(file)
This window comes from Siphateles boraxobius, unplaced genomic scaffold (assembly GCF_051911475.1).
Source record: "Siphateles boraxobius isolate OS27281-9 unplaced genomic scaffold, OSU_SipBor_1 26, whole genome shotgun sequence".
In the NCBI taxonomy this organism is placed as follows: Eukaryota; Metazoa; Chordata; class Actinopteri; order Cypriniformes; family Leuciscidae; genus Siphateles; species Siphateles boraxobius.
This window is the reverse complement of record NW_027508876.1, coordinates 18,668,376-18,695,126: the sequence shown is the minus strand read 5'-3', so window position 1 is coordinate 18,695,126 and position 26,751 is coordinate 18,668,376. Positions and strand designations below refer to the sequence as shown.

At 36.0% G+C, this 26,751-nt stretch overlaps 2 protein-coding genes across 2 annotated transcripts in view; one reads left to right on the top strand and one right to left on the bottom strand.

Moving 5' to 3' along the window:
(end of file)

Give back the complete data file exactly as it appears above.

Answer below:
This window comes from Siphateles boraxobius, unplaced genomic scaffold (assembly GCF_051911475.1).
Source record: "Siphateles boraxobius isolate OS27281-9 unplaced genomic scaffold, OSU_SipBor_1 26, whole genome shotgun sequence".
In the NCBI taxonomy this organism is placed as follows: Eukaryota; Metazoa; Chordata; class Actinopteri; order Cypriniformes; family Leuciscidae; genus Siphateles; species Siphateles boraxobius.
This window is the reverse complement of record NW_027508876.1, coordinates 18,668,376-18,695,126: the sequence shown is the minus strand read 5'-3', so window position 1 is coordinate 18,695,126 and position 26,751 is coordinate 18,668,376. Positions and strand designations below refer to the sequence as shown.

At 36.0% G+C, this 26,751-nt stretch overlaps 2 protein-coding genes across 2 annotated transcripts in view; one reads left to right on the top strand and one right to left on the bottom strand.

Moving 5' to 3' along the window: